1911 Encyclopædia Britannica/Vianden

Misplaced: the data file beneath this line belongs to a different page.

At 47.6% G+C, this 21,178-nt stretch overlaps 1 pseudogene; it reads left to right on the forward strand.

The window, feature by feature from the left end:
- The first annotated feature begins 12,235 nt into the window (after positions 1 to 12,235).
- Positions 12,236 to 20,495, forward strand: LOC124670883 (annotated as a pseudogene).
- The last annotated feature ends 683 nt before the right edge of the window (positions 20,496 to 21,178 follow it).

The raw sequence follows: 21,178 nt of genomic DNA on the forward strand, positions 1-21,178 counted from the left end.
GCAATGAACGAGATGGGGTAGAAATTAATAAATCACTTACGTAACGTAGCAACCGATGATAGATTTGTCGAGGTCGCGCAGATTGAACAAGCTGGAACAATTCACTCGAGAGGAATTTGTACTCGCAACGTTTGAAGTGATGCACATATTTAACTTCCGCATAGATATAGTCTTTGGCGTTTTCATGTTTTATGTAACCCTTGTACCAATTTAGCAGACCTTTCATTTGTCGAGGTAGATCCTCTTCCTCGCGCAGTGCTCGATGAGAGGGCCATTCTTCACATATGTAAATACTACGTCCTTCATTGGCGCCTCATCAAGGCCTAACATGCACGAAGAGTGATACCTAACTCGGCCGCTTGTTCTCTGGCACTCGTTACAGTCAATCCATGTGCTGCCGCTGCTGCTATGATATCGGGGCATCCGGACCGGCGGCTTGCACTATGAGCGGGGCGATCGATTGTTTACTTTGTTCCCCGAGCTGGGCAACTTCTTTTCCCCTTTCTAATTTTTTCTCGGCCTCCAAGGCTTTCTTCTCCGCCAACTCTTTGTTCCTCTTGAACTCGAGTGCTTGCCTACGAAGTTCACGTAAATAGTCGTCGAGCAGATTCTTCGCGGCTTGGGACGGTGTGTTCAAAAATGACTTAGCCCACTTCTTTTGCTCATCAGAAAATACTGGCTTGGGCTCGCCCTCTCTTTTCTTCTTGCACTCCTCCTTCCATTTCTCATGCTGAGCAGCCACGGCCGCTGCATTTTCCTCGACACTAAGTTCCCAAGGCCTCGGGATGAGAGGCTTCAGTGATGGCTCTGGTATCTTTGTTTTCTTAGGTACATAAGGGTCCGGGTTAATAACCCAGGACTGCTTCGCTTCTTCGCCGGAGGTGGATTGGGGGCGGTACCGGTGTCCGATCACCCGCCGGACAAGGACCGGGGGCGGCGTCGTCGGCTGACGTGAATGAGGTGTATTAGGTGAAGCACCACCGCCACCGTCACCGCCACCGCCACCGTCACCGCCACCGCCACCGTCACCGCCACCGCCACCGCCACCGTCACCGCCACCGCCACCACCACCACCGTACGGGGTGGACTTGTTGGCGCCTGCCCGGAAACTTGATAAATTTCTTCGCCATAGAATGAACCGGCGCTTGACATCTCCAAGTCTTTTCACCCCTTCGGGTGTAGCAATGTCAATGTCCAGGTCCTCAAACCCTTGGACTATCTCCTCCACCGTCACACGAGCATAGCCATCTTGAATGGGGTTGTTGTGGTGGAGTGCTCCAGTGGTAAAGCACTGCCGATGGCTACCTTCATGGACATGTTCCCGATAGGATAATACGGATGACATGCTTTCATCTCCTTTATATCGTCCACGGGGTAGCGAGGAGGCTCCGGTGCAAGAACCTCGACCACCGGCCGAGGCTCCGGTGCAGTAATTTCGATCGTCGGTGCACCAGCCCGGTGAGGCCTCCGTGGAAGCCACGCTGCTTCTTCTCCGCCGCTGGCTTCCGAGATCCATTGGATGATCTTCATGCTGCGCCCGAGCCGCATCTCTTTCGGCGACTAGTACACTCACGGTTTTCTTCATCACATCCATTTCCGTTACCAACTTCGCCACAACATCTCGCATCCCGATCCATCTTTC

VIANDEN, an ancient town in the grand duchy of Luxemburg, on the banks of the Our, close to the Prussian frontier. Pop. (1905) 2350. It possesses one of the oldest charters in Europe, granted early in the 14th century by Philip, count of Vianden, from whom the family of Nassau-Vianden sprang, and who was consequently the ancestor of William of Orange and Queen Wilhelmina of Holland. The semi-mythical foundress of this family was Bertha, “the White Lady” who figures in many German legends. The original name of Vianden was Viennensis or Vienna, and its probable derivation is from the Celtic Vien (rock). The extensive ruins of the ancient castle stand on an eminence of the little town, but the chapel which forms part of it was restored in 1849 by Prince Henry of the Netherlands. The size and importance of this castle in its prime may be gauged from the fact that the Knights' Hall could accommodate five hundred men-at-arms. A remarkable feature of the chapel is an hexagonal hole in the centre of the floor, opening upon a bare subterranean dungeon. This has been regarded as an instance of the “double chapel,” but it seems to have been constructed by order of the crusader Count Frederick II. on the model of the Church of the Holy Sepulchre. In the neighbourhood of Vianden are other ruined castles, notably those of Stolzemburg and Falkenstein. The little town and its pleasant surroundings have been praised by many, among others by Victor Hugo, who resided here on several occasions. During his last visit he wrote his fine work L'Année terrible. In the time of the Romans the Vianden valley was covered with vineyards, but at the present day its chief source of wealth is derived from the rearing of pigs.